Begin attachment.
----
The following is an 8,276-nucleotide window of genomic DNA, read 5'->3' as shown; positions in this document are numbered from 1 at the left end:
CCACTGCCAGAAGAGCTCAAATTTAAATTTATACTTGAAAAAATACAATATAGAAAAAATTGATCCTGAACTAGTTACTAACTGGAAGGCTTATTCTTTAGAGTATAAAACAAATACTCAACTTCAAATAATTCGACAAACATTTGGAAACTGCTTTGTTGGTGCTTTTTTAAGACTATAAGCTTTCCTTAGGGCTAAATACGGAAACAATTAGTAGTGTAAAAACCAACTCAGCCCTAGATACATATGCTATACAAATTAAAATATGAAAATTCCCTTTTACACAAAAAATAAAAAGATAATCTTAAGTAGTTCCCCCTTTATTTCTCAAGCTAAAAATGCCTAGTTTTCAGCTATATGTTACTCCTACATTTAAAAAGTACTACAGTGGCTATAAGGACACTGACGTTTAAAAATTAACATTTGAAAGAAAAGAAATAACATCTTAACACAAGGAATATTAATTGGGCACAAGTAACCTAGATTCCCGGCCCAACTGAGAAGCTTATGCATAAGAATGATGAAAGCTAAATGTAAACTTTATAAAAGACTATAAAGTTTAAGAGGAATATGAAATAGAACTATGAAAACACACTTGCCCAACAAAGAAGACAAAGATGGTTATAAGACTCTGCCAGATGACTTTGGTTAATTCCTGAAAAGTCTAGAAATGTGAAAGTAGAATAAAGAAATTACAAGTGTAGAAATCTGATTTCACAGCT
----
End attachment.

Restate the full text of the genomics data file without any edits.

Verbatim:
The following is an 8,276-nucleotide window of genomic DNA, read 5'->3' as shown; positions in this document are numbered from 1 at the left end:
CCACTGCCAGAAGAGCTCAAATTTAAATTTATACTTGAAAAAATACAATATAGAAAAAATTGATCCTGAACTAGTTACTAACTGGAAGGCTTATTCTTTAGAGTATAAAACAAATACTCAACTTCAAATAATTCGACAAACATTTGGAAACTGCTTTGTTGGTGCTTTTTTAAGACTATAAGCTTTCCTTAGGGCTAAATACGGAAACAATTAGTAGTGTAAAAACCAACTCAGCCCTAGATACATATGCTATACAAATTAAAATATGAAAATTCCCTTTTACACAAAAAATAAAAAGATAATCTTAAGTAGTTCCCCCTTTATTTCTCAAGCTAAAAATGCCTAGTTTTCAGCTATATGTTACTCCTACATTTAAAAAGTACTACAGTGGCTATAAGGACACTGACGTTTAAAAATTAACATTTGAAAGAAAAGAAATAACATCTTAACACAAGGAATATTAATTGGGCACAAGTAACCTAGATTCCCGGCCCAACTGAGAAGCTTATGCATAAGAATGATGAAAGCTAAATGTAAACTTTATAAAAGACTATAAAGTTTAAGAGGAATATGAAATAGAACTATGAAAACACACTTGCCCAACAAAGAAGACAAAGATGGTTATAAGACTCTGCCAGATGACTTTGGTTAATTCCTGAAAAGTCTAGAAATGTGAAAGTAGAATAAAGAAATTACAAGTGTAGAAATCTGATTTCACAGCT